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The information contained on this site is for general health information only. It is not medical advice. Never substitute any information or advice from the internet for bona fide health care. You should consult with your health care provider before undertaking any action on the Internet. We do not warrant, represent, or endorse the accuracy or reliability of any information, products, advertisements, or links downloaded or accessed from this website.

Diagnosis and Treatment of Laser Eye Injuries

Since their introduction in the mid 1950s, lasers have become ubiquitous in modern society. Laser is an acronym standing for Light Amplification by Stimulated Emission of Radiation. Lasers are an inescapable part of modern technology. Lasers are commonly used for civilian, military, and industrial purposes including distance measuring, welding, data storage and retrieval among others. In fact, the computers you are currently using almost certainly have a laser in the attached CD-ROM device. Low powered laser (class III) devices are some of the most commonly encountered in the form of check-out price sensors, bar code readers, DVD players, and laser pointers.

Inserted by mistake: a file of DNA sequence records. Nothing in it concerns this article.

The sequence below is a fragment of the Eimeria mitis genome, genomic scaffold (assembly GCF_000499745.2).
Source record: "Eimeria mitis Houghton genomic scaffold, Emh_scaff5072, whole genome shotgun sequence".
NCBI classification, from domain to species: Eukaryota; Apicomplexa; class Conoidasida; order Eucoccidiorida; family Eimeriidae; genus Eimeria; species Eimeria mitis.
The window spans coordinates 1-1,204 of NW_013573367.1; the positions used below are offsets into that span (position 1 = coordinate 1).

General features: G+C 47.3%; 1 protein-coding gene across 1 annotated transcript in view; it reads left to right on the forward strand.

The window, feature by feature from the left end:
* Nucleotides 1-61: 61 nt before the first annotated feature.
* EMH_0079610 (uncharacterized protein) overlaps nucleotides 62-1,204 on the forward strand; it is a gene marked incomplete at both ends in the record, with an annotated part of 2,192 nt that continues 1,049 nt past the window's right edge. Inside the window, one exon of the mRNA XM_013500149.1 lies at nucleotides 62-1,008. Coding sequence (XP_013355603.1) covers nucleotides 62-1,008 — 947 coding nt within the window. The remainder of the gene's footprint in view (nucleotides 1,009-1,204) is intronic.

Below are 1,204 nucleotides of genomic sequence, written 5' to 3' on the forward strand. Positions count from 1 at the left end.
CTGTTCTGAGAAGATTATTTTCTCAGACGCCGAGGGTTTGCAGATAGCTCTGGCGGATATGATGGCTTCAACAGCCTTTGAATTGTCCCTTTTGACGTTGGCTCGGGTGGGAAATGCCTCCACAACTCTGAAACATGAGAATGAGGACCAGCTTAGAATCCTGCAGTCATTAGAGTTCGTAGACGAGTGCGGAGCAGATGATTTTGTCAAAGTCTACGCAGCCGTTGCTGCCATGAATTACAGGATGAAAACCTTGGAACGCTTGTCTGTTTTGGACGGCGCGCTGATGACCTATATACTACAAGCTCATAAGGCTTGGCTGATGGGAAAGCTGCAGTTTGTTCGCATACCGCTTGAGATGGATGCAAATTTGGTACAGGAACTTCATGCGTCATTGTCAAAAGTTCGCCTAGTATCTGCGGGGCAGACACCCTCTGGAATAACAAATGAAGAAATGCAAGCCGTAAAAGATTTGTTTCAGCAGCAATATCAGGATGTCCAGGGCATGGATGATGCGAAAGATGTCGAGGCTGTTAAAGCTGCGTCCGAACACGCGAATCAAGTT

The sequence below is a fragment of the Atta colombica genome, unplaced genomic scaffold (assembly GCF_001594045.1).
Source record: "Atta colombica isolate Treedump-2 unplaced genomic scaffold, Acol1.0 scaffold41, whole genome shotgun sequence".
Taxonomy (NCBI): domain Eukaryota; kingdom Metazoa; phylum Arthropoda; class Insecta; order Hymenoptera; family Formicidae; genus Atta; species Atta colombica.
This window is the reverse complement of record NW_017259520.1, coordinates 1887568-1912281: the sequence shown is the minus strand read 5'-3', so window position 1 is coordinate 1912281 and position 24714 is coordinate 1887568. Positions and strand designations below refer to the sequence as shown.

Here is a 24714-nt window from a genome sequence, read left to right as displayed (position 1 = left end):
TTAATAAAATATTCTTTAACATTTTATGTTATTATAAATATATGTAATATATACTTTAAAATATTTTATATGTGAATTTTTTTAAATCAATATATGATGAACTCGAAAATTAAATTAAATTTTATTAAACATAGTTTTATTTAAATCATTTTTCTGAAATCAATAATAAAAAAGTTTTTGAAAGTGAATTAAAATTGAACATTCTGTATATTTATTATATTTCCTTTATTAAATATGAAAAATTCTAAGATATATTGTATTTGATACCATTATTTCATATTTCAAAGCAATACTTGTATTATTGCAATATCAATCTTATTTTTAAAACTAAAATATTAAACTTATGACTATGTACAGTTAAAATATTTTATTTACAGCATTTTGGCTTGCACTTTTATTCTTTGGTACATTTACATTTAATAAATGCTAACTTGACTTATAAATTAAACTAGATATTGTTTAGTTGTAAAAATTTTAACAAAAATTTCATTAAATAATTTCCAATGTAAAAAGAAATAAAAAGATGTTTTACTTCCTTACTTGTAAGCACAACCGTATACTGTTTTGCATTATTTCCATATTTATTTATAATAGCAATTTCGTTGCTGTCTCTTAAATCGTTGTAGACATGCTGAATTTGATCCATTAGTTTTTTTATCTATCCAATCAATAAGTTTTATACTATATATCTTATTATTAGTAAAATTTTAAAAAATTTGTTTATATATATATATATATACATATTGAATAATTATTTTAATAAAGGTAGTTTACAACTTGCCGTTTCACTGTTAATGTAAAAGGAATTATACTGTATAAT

With their increasing use in everyday activities many safety questions continue to be raised. Prevention of laser injuries through an aggressive laser safety program is the best medicine. Fortunately, laser injuries appear to be fairly rare. When laser accidents occur, the eye and ocular structure are among the most frequent sites reported as injured.

Information on laser injuries is accumulating and databases are being developed that may give a better idea of the true extent of this problem. One excellent laser site is Rockwell Laser Industries LaserNet®. LaserNet ® has a very good confidential laser injury reporting form as well as many outstanding links on lasers and laser related safety information.

Unfortunately, there are few medical resources available outside the military for the diagnosis and treatment of acute and chronic laser eye injuries. In addition, treatment for laser eye injuries is controversial. Current treatment options include IV and Oral corticosteroids, oral nonsteroidal agents, surgical interventions including vitrectomy and membrane peeling and traditional Chinese medicine. Most reports of both treatment and outcomes are anecdotal. Still, aggressive early intervention appears to be associated with better resultant final visual function.


Copyright © 2000 Retina and Uveitis Consultants of Texas, P.A. - Last modified: May 1, 2003